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Christianity tells stories; Islam finds designs

  • 31 October 2018


My year ten class studies Islam, one of the most formative influences in the world that my students will inhabit and hopefully improve. I have a profound respect for Islam. Westerners, and especially western Christians, often fail to acknowledge the debt they owe to Islam, a tradition that had a huge role in bringing Europe through the Dark Ages and into the Renaissance.

I tell students and anyone else who expresses a mindless contempt for Islam that if they truly feel that way then they should have the strength of their convictions and stop using Arabic numerals. The reason we use Arabic numbers in the first place is that they embody a philosophical concept that was inaccessible to Roman numerals and that, indeed, was threatening to medieval Christianity. That is the idea of zero, the representation of nothing, the articulation of the void.

Zero is a wonderful image of eternity. If you try to divide anything by zero, you have an experience of both the eternal and the absurd right before your eyes, beneath the tip of a cheap pencil. Zero is a perfect circle with nothing to enclose: it has neither beginning nor end. Christians sometimes scratch their heads when Muslims speak of the impossibility of creating visual images of the divine. Mosques don't have statues or pictures. But zero is, in fact, not a bad representation of the sacred.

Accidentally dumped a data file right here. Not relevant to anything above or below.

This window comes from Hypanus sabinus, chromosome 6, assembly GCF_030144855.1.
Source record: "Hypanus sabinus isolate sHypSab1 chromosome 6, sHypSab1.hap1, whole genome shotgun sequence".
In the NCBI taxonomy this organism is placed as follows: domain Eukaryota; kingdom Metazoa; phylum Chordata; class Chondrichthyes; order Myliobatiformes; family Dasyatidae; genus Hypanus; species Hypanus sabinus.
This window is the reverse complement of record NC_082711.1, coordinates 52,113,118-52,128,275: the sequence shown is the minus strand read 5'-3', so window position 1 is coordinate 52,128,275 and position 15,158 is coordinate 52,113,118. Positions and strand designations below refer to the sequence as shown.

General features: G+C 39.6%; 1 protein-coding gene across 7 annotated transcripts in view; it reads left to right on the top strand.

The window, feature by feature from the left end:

Christianity tells stories; Islam finds designs, patterns, mosaics. These communities should love each other. Often enough it looks like there is zero chance of that. The prophet Muhammad was one of the liberators of history. It's a pity that a small number of his followers are hell-bent, to use the expression literally, on poisoning their own water. I wouldn't want Christianity judged by the actions of the Ku Klux Klan.

I offer my students a more sympathetic account of the mysticism of Islam than they are likely to get from the media at large. We visit mosques. On one occasion, an imam explained the beliefs of Islam, then quickly moved on to a range of herbal cosmetics and medicines which he was selling, clearly as part of a pyramid scheme. There was comfort in knowing that dodgy practices could cross religious boundaries.

Another mosque, in a northern suburb, occupied a former showroom on top of nondescript shops. It was so plain that, looking for a minaret or a dome shining in the sun, we